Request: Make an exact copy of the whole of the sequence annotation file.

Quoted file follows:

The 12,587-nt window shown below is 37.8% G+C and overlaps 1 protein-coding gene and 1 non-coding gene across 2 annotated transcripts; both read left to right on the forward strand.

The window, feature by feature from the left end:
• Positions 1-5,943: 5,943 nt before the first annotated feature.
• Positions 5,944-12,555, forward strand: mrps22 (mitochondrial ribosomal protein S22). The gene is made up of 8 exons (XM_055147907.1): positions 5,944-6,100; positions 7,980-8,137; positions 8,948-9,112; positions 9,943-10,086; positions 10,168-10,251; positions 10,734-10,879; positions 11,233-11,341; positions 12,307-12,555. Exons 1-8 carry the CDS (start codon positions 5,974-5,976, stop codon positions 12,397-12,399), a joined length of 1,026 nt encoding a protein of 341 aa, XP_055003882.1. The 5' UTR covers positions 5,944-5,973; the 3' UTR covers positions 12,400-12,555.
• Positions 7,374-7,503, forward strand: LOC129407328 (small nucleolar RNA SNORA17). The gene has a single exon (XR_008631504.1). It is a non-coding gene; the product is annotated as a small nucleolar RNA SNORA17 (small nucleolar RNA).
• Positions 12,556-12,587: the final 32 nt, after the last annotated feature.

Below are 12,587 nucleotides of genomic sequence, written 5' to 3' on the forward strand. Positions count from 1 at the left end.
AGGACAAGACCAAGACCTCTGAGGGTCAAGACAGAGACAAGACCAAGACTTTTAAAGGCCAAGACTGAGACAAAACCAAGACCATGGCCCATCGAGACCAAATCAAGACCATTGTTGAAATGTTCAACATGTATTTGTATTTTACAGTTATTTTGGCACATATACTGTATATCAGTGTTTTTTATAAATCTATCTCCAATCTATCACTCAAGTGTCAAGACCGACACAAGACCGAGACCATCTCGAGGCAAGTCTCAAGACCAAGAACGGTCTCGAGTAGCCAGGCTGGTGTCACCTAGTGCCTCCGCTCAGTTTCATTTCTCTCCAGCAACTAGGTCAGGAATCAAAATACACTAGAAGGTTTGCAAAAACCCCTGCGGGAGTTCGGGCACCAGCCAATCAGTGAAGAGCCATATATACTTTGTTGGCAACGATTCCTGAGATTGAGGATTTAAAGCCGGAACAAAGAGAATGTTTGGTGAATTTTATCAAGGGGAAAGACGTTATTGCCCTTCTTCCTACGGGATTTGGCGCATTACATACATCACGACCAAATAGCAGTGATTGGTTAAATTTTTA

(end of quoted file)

The 12,587-nt window shown below is 37.8% G+C and overlaps 1 protein-coding gene and 1 non-coding gene across 2 annotated transcripts; both read left to right on the forward strand.

The window, feature by feature from the left end:
• Positions 1-5,943: 5,943 nt before the first annotated feature.
• Positions 5,944-12,555, forward strand: mrps22 (mitochondrial ribosomal protein S22). The gene is made up of 8 exons (XM_055147907.1): positions 5,944-6,100; positions 7,980-8,137; positions 8,948-9,112; positions 9,943-10,086; positions 10,168-10,251; positions 10,734-10,879; positions 11,233-11,341; positions 12,307-12,555. Exons 1-8 carry the CDS (start codon positions 5,974-5,976, stop codon positions 12,397-12,399), a joined length of 1,026 nt encoding a protein of 341 aa, XP_055003882.1. The 5' UTR covers positions 5,944-5,973; the 3' UTR covers positions 12,400-12,555.
• Positions 7,374-7,503, forward strand: LOC129407328 (small nucleolar RNA SNORA17). The gene has a single exon (XR_008631504.1). It is a non-coding gene; the product is annotated as a small nucleolar RNA SNORA17 (small nucleolar RNA).
• Positions 12,556-12,587: the final 32 nt, after the last annotated feature.

Below are 12,587 nucleotides of genomic sequence, written 5' to 3' on the forward strand. Positions count from 1 at the left end.
AGGACAAGACCAAGACCTCTGAGGGTCAAGACAGAGACAAGACCAAGACTTTTAAAGGCCAAGACTGAGACAAAACCAAGACCATGGCCCATCGAGACCAAATCAAGACCATTGTTGAAATGTTCAACATGTATTTGTATTTTACAGTTATTTTGGCACATATACTGTATATCAGTGTTTTTTATAAATCTATCTCCAATCTATCACTCAAGTGTCAAGACCGACACAAGACCGAGACCATCTCGAGGCAAGTCTCAAGACCAAGAACGGTCTCGAGTAGCCAGGCTGGTGTCACCTAGTGCCTCCGCTCAGTTTCATTTCTCTCCAGCAACTAGGTCAGGAATCAAAATACACTAGAAGGTTTGCAAAAACCCCTGCGGGAGTTCGGGCACCAGCCAATCAGTGAAGAGCCATATATACTTTGTTGGCAACGATTCCTGAGATTGAGGATTTAAAGCCGGAACAAAGAGAATGTTTGGTGAATTTTATCAAGGGGAAAGACGTTATTGCCCTTCTTCCTACGGGATTTGGCGCATTACATACATCACGACCAAATAGCAGTGATTGGTTAAATTTTTA